First things first– this is not some guilt trip about how precious children are and how we should be thankful for and enjoy every moment. Parenting is hard and sometimes we need to vent to people we trust even when we are fully convinced of how wonderful and lovely our children are. I’m in support of being honest when the going gets tough and having a team of people who can support you. Getting the support you need requires honesty which can sometimes sound like complaining.
But here’s the thing– I’ve got to start correctly identifying when I’m venting about an actual problem with my kids and when I’m just revealing that I’m not doing a great job as a mom in helping to equip them to handle life.
It’s not that our children’s behaviors are always an indicator of how we’re parenting (as a foster mom, I KNOW this to be true), but there are definitely times when that’s exactly what they are. Their struggles may show our priorities much better than any family “mission statement” ever could. When I publicly complain about my kids, I might do better to first evaluate how I’m unintentionally promoting or allowing the very things I’m complaining about.
I wanted to whine about how the house is always a disaster, but whose fault is that really? The kids are messy because they are kids, but if they aren’t cleaning up after themselves, why does that make them bad kids? They will do what I expect of them and if I haven’t reinforced that they need to pick up their messes, that’s on me.
Do I spend most of my day making food? Yes. And it’s exhausting and I’d like to complain about that. BUT I have able-bodied kids around who are more than capable of frying an egg, making a sandwich, or even just setting the table. If I’m grumpy about how much time I spend doing meal prep, maybe I need to do more to enlist the help of my kids.
We can’t have it both ways– we can’t insist on doing everything ourselves AND complain that our kids don’t do more to help. Many of us don’t think we’re insisting on doing everything ourselves, but when our kids try and help, we end up shoving them out of the way (metaphorically speaking) because they’re doing it “wrong.” Spending the time to teach them how to do it correctly is a worthwhile investment, but it can seem overwhelming when you feel like you’re just barely keeping your head above water.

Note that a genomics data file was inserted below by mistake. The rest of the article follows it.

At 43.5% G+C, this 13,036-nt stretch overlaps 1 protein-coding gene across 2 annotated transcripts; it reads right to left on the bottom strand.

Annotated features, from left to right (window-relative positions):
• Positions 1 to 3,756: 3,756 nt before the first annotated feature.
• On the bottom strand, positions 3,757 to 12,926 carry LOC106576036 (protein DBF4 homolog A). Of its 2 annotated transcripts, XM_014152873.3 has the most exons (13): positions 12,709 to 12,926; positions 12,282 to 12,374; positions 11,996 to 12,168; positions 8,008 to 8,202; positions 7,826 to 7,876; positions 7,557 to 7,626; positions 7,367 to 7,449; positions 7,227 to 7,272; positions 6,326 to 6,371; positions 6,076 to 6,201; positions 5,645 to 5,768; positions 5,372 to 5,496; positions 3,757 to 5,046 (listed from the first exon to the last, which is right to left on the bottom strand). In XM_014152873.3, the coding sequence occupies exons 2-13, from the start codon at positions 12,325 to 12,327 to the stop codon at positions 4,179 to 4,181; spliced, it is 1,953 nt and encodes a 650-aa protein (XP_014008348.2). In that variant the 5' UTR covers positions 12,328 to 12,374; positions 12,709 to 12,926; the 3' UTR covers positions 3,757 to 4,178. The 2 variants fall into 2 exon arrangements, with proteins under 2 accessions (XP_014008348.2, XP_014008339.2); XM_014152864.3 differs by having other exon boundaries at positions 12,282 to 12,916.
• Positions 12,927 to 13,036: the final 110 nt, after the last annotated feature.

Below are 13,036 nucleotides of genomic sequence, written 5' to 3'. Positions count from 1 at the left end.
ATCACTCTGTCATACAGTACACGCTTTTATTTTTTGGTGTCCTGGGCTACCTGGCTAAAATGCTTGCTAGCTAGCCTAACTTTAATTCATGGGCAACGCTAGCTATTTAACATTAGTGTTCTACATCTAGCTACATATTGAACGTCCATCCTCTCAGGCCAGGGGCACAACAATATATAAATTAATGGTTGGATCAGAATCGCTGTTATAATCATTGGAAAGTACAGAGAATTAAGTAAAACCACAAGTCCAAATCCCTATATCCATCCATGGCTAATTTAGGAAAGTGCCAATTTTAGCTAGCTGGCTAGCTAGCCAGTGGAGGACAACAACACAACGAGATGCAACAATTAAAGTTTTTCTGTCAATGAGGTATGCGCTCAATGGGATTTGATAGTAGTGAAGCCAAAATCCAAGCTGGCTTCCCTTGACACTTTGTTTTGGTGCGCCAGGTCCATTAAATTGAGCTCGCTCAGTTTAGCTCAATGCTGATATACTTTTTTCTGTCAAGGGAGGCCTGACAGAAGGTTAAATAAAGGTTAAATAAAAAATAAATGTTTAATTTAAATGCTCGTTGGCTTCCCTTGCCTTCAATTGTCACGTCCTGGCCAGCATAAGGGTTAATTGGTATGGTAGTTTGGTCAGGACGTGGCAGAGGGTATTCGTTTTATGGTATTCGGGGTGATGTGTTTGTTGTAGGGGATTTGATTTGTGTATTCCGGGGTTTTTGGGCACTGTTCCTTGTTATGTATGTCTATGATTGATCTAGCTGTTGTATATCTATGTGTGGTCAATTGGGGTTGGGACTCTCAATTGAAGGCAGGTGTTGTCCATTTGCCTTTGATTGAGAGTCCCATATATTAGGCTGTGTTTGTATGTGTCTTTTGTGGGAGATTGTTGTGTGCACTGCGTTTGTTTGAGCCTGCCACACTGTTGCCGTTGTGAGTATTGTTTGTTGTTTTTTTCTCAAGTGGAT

Our kids are constantly giving us parenting clues about where we need to focus our attention. Sometimes those clues are our feelings of frustration and irritation. If you are tempted to complain about your kids, turn those complaints into questions: Why is my child disrespectful and am I doing enough to model respect to him and respect for myself? Why do my kids beg for screen time and am I modeling to them that that’s my only relaxation activity, too? Why is there so much yelling and am I contributing to the problem by always yelling over the yelling?
There are the moments we throw our hands up and ask, “What can I do with this kid?” and we genuinely are asking for help because we don’t know what to do. Those aren’t complaints, those are cries for help and hopefully we have a community around us that will try to help us find solutions. And there are times when our child’s behaviors and our own struggles don’t have simple answers at all (for years we wrongly thought our child’s sensory quirks were reflecting a parenting problem we needed to correct). But I think some of us have found ourselves venting about issues that could potentially be solved if we stopped complaining and started looking for solutions.
As much as we can’t control our kids’ choices, we do have a great ability to influence them. Especially during these formative years, we need to be looking beyond our annoyance at them or our irritation at their behavior. We need to be looking at what kind of adults we’re raising. Are we teaching them that other people’s time doesn’t matter, that someone else will clean that up, that passive aggressive pouting is how we get what we want? If our kids are consistent with these behaviors and we are consistently annoyed, but not willing to confront them with gentle correction, then we shouldn’t be surprised when these issues don’t magically straighten themselves out.
It’s worth doing the hard work to address the problem areas. And it’s important to have supportive friends who will listen to you vent and will also challenge you to work on the struggles that need to be addressed. This is not a mom guilt trip, it’s an admonition to figure out ways to encourage our kids about what they’re doing well and be willing to do the uncomfortable work of following-up when they’re doing something wrong. Sometimes the frustration is a necessary step to helping identify the areas we need keep addressing with our kids.